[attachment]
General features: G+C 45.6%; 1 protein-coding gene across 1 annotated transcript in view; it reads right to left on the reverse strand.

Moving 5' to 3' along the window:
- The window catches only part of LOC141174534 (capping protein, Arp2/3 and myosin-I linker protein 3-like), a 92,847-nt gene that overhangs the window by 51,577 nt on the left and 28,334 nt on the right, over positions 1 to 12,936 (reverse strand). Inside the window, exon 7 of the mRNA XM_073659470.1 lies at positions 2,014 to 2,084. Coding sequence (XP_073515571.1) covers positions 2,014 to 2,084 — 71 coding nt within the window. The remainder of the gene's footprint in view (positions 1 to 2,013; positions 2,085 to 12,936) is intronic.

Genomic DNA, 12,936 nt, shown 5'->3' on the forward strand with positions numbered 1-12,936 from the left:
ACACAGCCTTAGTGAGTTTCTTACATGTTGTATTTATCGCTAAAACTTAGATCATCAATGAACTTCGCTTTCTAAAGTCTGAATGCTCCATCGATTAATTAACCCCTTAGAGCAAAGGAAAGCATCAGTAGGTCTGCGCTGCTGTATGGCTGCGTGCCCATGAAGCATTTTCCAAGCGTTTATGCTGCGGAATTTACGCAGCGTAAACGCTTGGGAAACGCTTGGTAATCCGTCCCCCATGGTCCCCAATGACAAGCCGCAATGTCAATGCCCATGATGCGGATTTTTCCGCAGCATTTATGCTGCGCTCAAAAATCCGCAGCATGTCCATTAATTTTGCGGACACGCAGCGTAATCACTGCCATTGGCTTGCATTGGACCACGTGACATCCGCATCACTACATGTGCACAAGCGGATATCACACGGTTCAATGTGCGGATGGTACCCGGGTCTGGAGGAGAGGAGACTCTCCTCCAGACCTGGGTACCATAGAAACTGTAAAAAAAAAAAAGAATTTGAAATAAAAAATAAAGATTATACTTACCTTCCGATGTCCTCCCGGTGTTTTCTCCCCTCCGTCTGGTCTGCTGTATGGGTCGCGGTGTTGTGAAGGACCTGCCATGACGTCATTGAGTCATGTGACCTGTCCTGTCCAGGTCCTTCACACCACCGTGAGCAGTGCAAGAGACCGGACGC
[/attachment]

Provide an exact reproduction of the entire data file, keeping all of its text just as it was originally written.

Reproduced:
General features: G+C 45.6%; 1 protein-coding gene across 1 annotated transcript in view; it reads right to left on the reverse strand.

Moving 5' to 3' along the window:
- The window catches only part of LOC141174534 (capping protein, Arp2/3 and myosin-I linker protein 3-like), a 92,847-nt gene that overhangs the window by 51,577 nt on the left and 28,334 nt on the right, over positions 1 to 12,936 (reverse strand). Inside the window, exon 7 of the mRNA XM_073659470.1 lies at positions 2,014 to 2,084. Coding sequence (XP_073515571.1) covers positions 2,014 to 2,084 — 71 coding nt within the window. The remainder of the gene's footprint in view (positions 1 to 2,013; positions 2,085 to 12,936) is intronic.

Genomic DNA, 12,936 nt, shown 5'->3' on the forward strand with positions numbered 1-12,936 from the left:
ACACAGCCTTAGTGAGTTTCTTACATGTTGTATTTATCGCTAAAACTTAGATCATCAATGAACTTCGCTTTCTAAAGTCTGAATGCTCCATCGATTAATTAACCCCTTAGAGCAAAGGAAAGCATCAGTAGGTCTGCGCTGCTGTATGGCTGCGTGCCCATGAAGCATTTTCCAAGCGTTTATGCTGCGGAATTTACGCAGCGTAAACGCTTGGGAAACGCTTGGTAATCCGTCCCCCATGGTCCCCAATGACAAGCCGCAATGTCAATGCCCATGATGCGGATTTTTCCGCAGCATTTATGCTGCGCTCAAAAATCCGCAGCATGTCCATTAATTTTGCGGACACGCAGCGTAATCACTGCCATTGGCTTGCATTGGACCACGTGACATCCGCATCACTACATGTGCACAAGCGGATATCACACGGTTCAATGTGCGGATGGTACCCGGGTCTGGAGGAGAGGAGACTCTCCTCCAGACCTGGGTACCATAGAAACTGTAAAAAAAAAAAAGAATTTGAAATAAAAAATAAAGATTATACTTACCTTCCGATGTCCTCCCGGTGTTTTCTCCCCTCCGTCTGGTCTGCTGTATGGGTCGCGGTGTTGTGAAGGACCTGCCATGACGTCATTGAGTCATGTGACCTGTCCTGTCCAGGTCCTTCACACCACCGTGAGCAGTGCAAGAGACCGGACGC